How many games of touch football were played on this street?
How many first downs reached? How many passes picked off? How many touchdowns scored?
How many games of kickball and four square?
How many races run, and ropes jumped?
How many activities paused, momentarily, to allow a car to pass? How many drivers asked to park in the driveway or a little ways up?
How many bicycles raced? How many wheelies done?
How many knees skinned, and elbows bruised on this street?
How many dukes put up to settle scores before things were cool again later that afternoon or the next day? How many fat lips traded among friends?
How many straw boat races held during the spring thaw, or after a heavy rain, in the gutters along the curb?
How many kids with fistfuls of nickels and dimes and quarters scrambled to catch the ice cream boy after being lured by the jingle-jangling bells on his three-wheeled ice box?
How many stops did the milkman make?
How many footfalls trampled the pavement, as kids stampeded home from the elementary school just up the block?
How many brown, withered leaves, from bygone silver maples and elms that once shaded it all summer long, settled here before being cleared away?
How many memories were made on this street?
More than they’ll ever be, ever again?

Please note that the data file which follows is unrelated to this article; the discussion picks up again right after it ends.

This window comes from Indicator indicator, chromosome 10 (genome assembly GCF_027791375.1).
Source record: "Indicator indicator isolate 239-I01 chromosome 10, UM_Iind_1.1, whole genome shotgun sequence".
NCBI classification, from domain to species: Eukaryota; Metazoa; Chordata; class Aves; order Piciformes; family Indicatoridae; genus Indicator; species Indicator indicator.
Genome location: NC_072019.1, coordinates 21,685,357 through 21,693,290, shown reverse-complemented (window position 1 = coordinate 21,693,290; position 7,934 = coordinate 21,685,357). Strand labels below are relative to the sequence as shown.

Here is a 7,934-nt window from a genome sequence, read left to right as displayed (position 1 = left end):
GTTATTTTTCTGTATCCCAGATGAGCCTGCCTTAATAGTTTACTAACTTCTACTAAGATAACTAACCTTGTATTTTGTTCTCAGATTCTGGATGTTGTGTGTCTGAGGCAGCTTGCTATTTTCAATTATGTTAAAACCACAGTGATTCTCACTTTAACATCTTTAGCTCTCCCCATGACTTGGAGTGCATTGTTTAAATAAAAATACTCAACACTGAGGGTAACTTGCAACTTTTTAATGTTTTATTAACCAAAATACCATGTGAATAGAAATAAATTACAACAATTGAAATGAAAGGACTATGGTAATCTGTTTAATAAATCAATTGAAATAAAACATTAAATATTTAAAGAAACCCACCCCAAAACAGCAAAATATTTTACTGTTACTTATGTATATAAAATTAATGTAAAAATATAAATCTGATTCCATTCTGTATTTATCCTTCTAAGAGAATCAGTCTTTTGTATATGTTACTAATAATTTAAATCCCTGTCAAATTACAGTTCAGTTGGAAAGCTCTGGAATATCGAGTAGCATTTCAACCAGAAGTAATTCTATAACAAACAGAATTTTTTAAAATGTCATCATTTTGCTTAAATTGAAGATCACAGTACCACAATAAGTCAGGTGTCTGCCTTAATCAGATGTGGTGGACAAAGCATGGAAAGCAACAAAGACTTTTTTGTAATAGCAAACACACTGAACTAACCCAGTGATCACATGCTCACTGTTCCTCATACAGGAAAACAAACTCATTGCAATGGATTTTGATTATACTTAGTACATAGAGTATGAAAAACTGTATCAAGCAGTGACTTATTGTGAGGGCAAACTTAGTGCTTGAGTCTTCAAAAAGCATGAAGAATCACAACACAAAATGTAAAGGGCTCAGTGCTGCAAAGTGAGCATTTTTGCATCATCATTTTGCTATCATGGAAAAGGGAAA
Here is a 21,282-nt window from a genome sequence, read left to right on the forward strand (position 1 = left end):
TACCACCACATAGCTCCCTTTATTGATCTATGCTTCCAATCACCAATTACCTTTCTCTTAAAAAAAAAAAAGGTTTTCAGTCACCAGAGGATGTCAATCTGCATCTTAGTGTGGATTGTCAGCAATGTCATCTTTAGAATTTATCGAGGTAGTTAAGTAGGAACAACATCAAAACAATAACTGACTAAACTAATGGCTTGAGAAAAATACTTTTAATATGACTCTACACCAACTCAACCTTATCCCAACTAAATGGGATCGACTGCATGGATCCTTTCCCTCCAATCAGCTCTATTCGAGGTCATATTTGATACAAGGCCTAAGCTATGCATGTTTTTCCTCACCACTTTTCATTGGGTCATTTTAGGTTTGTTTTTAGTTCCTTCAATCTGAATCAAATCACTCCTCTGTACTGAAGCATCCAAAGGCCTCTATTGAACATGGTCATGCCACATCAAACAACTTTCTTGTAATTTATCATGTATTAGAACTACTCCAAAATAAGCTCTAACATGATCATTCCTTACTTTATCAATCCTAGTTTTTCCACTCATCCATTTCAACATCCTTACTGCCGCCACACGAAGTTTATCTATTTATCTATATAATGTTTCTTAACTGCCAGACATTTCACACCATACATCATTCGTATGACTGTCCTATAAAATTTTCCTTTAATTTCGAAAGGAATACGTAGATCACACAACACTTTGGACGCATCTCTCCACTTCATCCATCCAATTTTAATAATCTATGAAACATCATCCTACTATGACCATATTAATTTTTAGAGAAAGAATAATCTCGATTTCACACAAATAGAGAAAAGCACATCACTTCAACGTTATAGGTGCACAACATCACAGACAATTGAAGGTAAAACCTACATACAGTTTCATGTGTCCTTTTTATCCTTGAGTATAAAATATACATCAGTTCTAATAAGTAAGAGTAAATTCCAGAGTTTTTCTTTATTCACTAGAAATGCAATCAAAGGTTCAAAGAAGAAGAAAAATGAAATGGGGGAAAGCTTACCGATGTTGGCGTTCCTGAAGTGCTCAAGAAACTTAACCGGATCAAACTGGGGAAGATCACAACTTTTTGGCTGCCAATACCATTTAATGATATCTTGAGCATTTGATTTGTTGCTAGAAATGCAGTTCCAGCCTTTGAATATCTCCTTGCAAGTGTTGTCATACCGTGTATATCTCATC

(c) Bob Campbell/bobcampbellwrites.com
This man was born 100 years ago today. The world has never been the same.
Georgia-born, he became a child refugee in the Great Migration when his father moved their small family north to Michigan where the father went to work for a booming automaker in a rising place called Flint. He was a boy during the Great Depression and, years later, was working as a janitor at AC Spark Plug when the Japanese bombed Pearl Harbor.
In December 1942, he kissed his young bride goodbye and marched off to war in Europe. After combat training in Fort Huachuca in the Arizona desert, he eventually went ashore overseas somewhere in Leghorn, Italy, with elements of the 92nd Division, the all-black combat unit in Uncle Sam's segregated Army. There, his division, part of the Fifth Army, fought its way up the Ligurian Coast and into the Northern Apennines and Italian Alps smashing German Nazis. When Italy's fascist dictator Benito Mussolini was captured, executed by Italian partisans and his corpse hung in a public square in Milan, he was just 20-25 miles away.